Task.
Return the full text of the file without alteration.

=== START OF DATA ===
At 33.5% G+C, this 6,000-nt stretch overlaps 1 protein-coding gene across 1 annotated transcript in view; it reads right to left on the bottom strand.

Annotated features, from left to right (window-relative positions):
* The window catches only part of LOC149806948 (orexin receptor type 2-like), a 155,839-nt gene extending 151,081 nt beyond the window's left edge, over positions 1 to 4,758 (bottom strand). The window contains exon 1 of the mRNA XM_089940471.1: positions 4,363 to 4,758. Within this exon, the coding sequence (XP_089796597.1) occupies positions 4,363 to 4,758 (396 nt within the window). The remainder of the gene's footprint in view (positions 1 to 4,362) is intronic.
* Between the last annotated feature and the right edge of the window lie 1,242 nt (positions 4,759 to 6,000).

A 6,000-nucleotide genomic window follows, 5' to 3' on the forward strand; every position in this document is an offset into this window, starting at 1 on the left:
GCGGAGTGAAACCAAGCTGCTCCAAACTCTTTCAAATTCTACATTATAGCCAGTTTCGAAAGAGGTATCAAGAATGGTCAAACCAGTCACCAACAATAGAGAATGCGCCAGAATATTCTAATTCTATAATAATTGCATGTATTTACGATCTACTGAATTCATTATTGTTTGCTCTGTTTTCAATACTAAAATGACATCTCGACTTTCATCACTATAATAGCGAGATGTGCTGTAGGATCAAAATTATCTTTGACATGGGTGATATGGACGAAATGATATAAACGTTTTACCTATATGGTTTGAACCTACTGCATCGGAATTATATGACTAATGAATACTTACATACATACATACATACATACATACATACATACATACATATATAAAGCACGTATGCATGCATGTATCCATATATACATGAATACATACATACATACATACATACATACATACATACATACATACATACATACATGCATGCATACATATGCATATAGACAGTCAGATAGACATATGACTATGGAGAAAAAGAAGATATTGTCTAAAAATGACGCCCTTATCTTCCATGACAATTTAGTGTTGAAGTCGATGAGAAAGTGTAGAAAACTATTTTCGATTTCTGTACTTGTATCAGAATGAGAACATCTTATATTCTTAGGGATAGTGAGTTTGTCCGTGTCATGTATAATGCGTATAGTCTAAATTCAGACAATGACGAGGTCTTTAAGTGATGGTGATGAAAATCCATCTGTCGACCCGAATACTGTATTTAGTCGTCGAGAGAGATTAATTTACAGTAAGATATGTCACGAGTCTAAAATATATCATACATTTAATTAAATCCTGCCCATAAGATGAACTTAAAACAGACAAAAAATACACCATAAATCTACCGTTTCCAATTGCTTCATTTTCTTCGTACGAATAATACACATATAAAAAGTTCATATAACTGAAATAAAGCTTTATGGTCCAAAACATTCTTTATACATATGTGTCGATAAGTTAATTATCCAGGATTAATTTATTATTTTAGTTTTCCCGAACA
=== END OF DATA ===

At 33.5% G+C, this 6,000-nt stretch overlaps 1 protein-coding gene across 1 annotated transcript in view; it reads right to left on the bottom strand.

Annotated features, from left to right (window-relative positions):
* The window catches only part of LOC149806948 (orexin receptor type 2-like), a 155,839-nt gene extending 151,081 nt beyond the window's left edge, over positions 1 to 4,758 (bottom strand). The window contains exon 1 of the mRNA XM_089940471.1: positions 4,363 to 4,758. Within this exon, the coding sequence (XP_089796597.1) occupies positions 4,363 to 4,758 (396 nt within the window). The remainder of the gene's footprint in view (positions 1 to 4,362) is intronic.
* Between the last annotated feature and the right edge of the window lie 1,242 nt (positions 4,759 to 6,000).

A 6,000-nucleotide genomic window follows, 5' to 3' on the forward strand; every position in this document is an offset into this window, starting at 1 on the left:
GCGGAGTGAAACCAAGCTGCTCCAAACTCTTTCAAATTCTACATTATAGCCAGTTTCGAAAGAGGTATCAAGAATGGTCAAACCAGTCACCAACAATAGAGAATGCGCCAGAATATTCTAATTCTATAATAATTGCATGTATTTACGATCTACTGAATTCATTATTGTTTGCTCTGTTTTCAATACTAAAATGACATCTCGACTTTCATCACTATAATAGCGAGATGTGCTGTAGGATCAAAATTATCTTTGACATGGGTGATATGGACGAAATGATATAAACGTTTTACCTATATGGTTTGAACCTACTGCATCGGAATTATATGACTAATGAATACTTACATACATACATACATACATACATACATACATACATACATATATAAAGCACGTATGCATGCATGTATCCATATATACATGAATACATACATACATACATACATACATACATACATACATACATACATACATACATGCATGCATACATATGCATATAGACAGTCAGATAGACATATGACTATGGAGAAAAAGAAGATATTGTCTAAAAATGACGCCCTTATCTTCCATGACAATTTAGTGTTGAAGTCGATGAGAAAGTGTAGAAAACTATTTTCGATTTCTGTACTTGTATCAGAATGAGAACATCTTATATTCTTAGGGATAGTGAGTTTGTCCGTGTCATGTATAATGCGTATAGTCTAAATTCAGACAATGACGAGGTCTTTAAGTGATGGTGATGAAAATCCATCTGTCGACCCGAATACTGTATTTAGTCGTCGAGAGAGATTAATTTACAGTAAGATATGTCACGAGTCTAAAATATATCATACATTTAATTAAATCCTGCCCATAAGATGAACTTAAAACAGACAAAAAATACACCATAAATCTACCGTTTCCAATTGCTTCATTTTCTTCGTACGAATAATACACATATAAAAAGTTCATATAACTGAAATAAAGCTTTATGGTCCAAAACATTCTTTATACATATGTGTCGATAAGTTAATTATCCAGGATTAATTTATTATTTTAGTTTTCCCGAACA